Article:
An Eastern Aleutian Trench Seismic Record
R. von Huene, J. Miller, M. Fisher, G. Smith, 1983. "An Eastern Aleutian Trench Seismic Record", Seismic Expression of Structural Styles: A Picture and Work Atlas. Volume 1–The Layered Earth, Volume 2–Tectonics Of Extensional Provinces, & Volume 3–Tectonics Of Compressional Provinces, A. W. Bally
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After the 1964 Alaska earthquake, seismic records were collected across the eastern Aleutian Trench to study subduction-zone tectonics because geologic and seismologic studies indicated a subduction-related cause. Single-channel seismic-reflection records collected during the 1960s penetrated strata in the trench and about 1,000 m (3,281 ft) of rocks under the slope; only rarely was the top of the igneous oceanic crust detected for more than several kilometers beneath the front of the subduction zone (von Huene, 1972). In the first published multichannel seismicreflection records across the eastern Aleutian Trench (Seely, 1977), the reflection from the oceanic crust can be traced about 40 km (25 mi) landward of the trench, and the deformed stratification above this crust was shown in sufficient detail that a general structural style could be outlined. Structural style was also apparent in a series of records collected subsequently (von Huene, 1979; von Huene et al, 1979), but none of these multichannel records are migrated. The record presented here, from the Aleutian subduction zone off southern Kodiak Island (Figure 1), is migrated. A comparison of the unmigrated and migrated sections shows the improved resolution of structural detail that results from the migration process. This record and those from previous publications show a remarkable diversity of structural style in the subduction zone near Kodiak Island. In the record displayed here, the foot of the landward slope of the trench has a relatively simple structure in comparison with that evident in adjacent records from a seismic network off southern Kodiak Island. This record exemplifies one structural style of the subduction zone off southern Kodiak Island and shows the local formation of thrust packets within an accretionary complex.
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Seismic Expression of Structural Styles: A Picture and Work Atlas. Volume 1–The Layered Earth, Volume 2–Tectonics Of Extensional Provinces, & Volume 3–Tectonics Of Compressional Provinces
Until a few decades ago, structural and regional geology were traditionally the preserve of field geologists. They usually mapped areas of outcropping deformed rocks and supplemented their work by laboratory studies of rock deformation and by theoretical work. Structural geology became tied to the geology of uplifts, folded belts, and underground mines, all of which were accessible to direct observation. Since World War II we have witnessed a tremendous development of geophysics in oceanography and in petroleum geology. Academic geophysicists in oceanography led their geological colleagues into modern plate tectonics and industry geophysicists developed reflection seismology into a superb structural mapping tool that penetrated the subsurface.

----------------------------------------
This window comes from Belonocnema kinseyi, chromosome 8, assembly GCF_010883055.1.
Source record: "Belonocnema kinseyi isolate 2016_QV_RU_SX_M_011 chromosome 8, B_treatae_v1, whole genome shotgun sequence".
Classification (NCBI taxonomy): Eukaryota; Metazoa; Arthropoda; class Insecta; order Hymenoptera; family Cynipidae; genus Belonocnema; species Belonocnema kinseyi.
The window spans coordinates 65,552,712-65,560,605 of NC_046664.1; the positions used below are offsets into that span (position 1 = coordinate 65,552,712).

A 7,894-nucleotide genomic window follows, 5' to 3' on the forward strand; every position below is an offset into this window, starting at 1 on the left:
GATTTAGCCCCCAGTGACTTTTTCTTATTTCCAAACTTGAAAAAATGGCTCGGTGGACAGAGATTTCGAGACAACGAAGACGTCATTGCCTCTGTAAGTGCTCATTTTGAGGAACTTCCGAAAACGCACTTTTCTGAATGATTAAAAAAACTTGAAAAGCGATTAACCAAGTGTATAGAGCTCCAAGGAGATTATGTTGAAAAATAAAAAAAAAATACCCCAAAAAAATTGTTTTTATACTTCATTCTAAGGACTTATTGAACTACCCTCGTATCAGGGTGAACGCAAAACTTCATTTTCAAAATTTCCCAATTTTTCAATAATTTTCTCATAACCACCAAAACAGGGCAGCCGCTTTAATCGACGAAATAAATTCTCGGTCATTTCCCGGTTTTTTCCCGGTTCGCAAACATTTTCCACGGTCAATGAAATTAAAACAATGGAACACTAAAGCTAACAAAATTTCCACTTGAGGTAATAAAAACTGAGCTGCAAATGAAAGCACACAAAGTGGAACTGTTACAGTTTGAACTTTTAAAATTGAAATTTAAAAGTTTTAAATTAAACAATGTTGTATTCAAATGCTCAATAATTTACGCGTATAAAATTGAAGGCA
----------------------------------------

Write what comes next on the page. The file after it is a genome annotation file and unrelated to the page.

Today we are facing a situation where instruction and textbooks in structural geology are almost entirely dedicated to rock deformation, analytical techniques in detailed field geology and summaries of plate tectonics. Illustrations based on reflection seismic profiles are virtually absent in textbooks of structural geology. These texts illustrate only the parts of the proverbial elephant, together with some conjecture, but without ever offering a glimpse of the whole elephant.
Some of the reason cited for the relative scarcity of published reflection profiles are: 1) the confidentiality of exploration data; 2) difficulties in the photographic reduction and reproduction of seismic profiles for a book format; 3) the two-dimensional nature of vertical reflection profiles; and 4) the obvious distortions in reflection profiles that are typically recorded in time.
The AAPG leadership felt that it was time to attempt to correct the situation and to produce this picture and work atlas. The first volumes, of what may become a series of volumes, are addressing an audience that includes: petroleum geologists concerned with structural interpretations; exploration companies that provide in-house training; the AAPG continuing education program; and academic colleagues interested in updating their curricula in structural geology by inclusion of reflection profiles from the “real world” in their teaching.
The atlas is not meant to be a textbook in reflection seismology (instead we listed some at the end of this introduction) nor a text in structural and/or regional geology. Our intent is simply to provide a teaching tool.